INTERNATIONAL: German Officials Refuse to Cooperate in Possible Death Penalty Case

German officials are withholding significant evidence in a murder case involving U.S. servicemen because of Germany's opposition to the death penalty. Sean Oliver has been charged with the murder of another member of the U.S. military, Dmitry Chepusov, in Germany. The U.S. Air Force has jurisdiction over the case, but Germany is withholding cooperation unless the U.S. military agrees not to seek a death sentence. German police discovered the body and conducted the autopsy, and are now refusing to hand over several pieces of physical evidence. Germany abolished the death penalty in 1949 and authorities are banned by law from cooperating in foreign cases that could result in the death penalty. The victim's family is also opposing capital punishment for Oliver. Dennis Bushmitch, the victim's brother, said, “We are urging the Americans not to pursue the death penalty.” In 1985, the German government successfully fought extradition of a German citizen accused of two murders in Virginia until a decision was made not to seek a death sentence.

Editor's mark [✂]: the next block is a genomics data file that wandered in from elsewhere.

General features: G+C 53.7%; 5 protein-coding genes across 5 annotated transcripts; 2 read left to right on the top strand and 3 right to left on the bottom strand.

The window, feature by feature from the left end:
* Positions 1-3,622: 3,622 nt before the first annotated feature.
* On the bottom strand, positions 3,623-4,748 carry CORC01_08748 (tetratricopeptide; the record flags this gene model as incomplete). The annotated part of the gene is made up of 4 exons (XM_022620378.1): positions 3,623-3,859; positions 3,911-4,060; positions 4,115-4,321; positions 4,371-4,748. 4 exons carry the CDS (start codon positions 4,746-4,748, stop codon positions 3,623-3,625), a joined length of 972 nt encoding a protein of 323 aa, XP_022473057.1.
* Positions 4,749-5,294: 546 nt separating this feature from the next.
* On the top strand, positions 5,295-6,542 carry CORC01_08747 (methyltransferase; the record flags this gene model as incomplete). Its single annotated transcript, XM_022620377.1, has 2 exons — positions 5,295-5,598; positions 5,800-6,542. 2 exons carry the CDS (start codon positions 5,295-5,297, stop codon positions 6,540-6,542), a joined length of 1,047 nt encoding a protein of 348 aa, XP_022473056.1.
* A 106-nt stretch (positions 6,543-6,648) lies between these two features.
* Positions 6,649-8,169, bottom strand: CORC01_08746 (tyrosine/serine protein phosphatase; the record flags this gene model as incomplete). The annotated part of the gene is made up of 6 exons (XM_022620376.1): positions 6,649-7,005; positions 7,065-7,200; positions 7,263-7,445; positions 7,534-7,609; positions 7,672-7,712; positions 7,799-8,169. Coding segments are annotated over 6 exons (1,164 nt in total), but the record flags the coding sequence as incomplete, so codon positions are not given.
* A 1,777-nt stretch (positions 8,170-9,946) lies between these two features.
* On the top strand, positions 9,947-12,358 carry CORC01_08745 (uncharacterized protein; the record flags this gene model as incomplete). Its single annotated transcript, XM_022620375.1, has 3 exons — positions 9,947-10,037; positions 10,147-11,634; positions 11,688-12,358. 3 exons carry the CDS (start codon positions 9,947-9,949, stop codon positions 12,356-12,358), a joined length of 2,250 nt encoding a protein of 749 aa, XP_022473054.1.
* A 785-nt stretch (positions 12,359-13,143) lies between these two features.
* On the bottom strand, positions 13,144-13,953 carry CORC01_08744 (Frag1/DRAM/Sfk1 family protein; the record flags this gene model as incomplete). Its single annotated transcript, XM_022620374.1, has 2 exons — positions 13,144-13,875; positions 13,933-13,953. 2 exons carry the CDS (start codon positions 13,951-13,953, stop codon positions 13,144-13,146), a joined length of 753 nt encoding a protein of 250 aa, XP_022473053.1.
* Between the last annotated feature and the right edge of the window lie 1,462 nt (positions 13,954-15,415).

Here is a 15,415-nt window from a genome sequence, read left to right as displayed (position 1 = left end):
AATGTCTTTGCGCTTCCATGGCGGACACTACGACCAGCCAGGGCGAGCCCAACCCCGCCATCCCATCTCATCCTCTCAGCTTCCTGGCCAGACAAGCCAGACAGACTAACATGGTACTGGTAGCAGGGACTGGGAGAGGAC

(J. Svan and M. Kloeckner, "Germans withholding evidence in AFN murder case pending death penalty decision," Stars and Stripes, July 23, 2014). See International and U.S. Military. See DPIC's report, International Perspectives on the Death Penalty: A Costly Isolation for the U.S. (1999).